Creative Breakthroughs in Politics

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Greenwood Publishing Group, 1996 - Philosophy - 176 pages
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Neal Riemer's new book explores a vital, but surprisingly neglected theme. Riemer first examines two great historical breakthroughs: to religious liberty, and to the American federal republic. He then contrasts these genuine breakthroughs to two spurious ones: Calhoun's theory of the concurrent majority and Marx's theory of universal human emancipation. Riemer also examines a contemporary breakthrough to European Union to underscore the sense of continuing to deal with major problems that the conventional wisdom has deemed incapable of solution. Finally, he addresses a future breakthrough to protect against genocide via a global human rights regime employing policies of prudent prevention, effective implementation, and just humanitarian intercession. This book seeks to move political science beyond Cold War mentality and practice, a narrow-minded political realism, and post-modernism's nihilism toward a more prophetic politics. Riemer's latest book will be of crucial importance to scholars and students in all areas of political science, political philosophy, human rights, and international relations.

 

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Contents

Introduction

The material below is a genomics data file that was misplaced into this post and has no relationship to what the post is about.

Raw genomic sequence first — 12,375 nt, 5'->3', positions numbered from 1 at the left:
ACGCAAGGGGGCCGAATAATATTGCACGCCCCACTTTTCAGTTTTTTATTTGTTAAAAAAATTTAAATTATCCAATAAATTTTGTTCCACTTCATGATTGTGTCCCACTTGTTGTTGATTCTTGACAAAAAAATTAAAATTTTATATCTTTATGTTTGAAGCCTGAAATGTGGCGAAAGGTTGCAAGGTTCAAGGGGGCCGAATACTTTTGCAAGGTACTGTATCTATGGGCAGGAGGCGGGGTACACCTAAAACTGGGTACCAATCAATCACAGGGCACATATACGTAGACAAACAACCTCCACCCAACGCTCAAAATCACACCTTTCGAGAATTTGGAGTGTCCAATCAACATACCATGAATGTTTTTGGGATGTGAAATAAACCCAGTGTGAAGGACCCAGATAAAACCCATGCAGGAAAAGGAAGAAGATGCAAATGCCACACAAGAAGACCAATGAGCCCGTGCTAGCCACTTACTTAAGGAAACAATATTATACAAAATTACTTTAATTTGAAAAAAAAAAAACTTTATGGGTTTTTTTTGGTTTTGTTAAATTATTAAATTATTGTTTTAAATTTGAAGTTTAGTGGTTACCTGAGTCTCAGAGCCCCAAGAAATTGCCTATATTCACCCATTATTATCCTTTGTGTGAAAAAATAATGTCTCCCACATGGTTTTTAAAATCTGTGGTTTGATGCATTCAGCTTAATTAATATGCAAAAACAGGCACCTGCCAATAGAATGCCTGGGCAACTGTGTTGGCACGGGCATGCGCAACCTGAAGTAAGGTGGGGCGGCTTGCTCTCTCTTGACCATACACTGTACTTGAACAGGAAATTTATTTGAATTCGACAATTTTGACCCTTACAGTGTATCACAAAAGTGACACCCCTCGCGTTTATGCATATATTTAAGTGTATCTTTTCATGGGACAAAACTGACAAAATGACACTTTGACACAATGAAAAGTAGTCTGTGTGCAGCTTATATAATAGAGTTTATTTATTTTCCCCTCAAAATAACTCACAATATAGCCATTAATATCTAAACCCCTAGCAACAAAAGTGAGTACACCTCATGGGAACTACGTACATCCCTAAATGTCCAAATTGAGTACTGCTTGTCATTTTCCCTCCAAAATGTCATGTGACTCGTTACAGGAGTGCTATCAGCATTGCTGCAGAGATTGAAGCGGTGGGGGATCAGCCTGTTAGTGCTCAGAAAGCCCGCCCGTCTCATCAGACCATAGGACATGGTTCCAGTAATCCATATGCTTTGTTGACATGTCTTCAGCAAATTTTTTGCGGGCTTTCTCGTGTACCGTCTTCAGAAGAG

1
Roger Williams and Religious Liberty Harmonizing Truth Diversity and Order
21
James Madison and the Extensive Republic Reconciling Liberty and Large Size
43
John C Calhoun and the Protection of Minority Interests The Theory of the Concurrent MajorityA Spurious Breakthrough
73
Karl Marx and Universal Human Emancipation A Flawed Prophetic Breakthrough
97
European Union Beyond War Economic Malaise and Political Turmoil via Transnational Integration
117
Protection Against Genocide Toward a Global Human Rights Regime
139
Conclusion The Unfinished Prophetic Agenda
163
Select Bibliography
169
Index
173
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About the author (1996)

NEAL RIEMER is Andrew V. Stout Professor of Political Philosophy, Emeritus, at Drew University in New Jersey. He is the author or coauthor of more than ten books, including most recently Let Justice Roll (1996), The New World of Politics, (1994), and New Thinking and Developments in International Politics (1991). In the Spring Semester, 1996, he was the Distinguished Visiting Honors Professor at the University of Central Florida.

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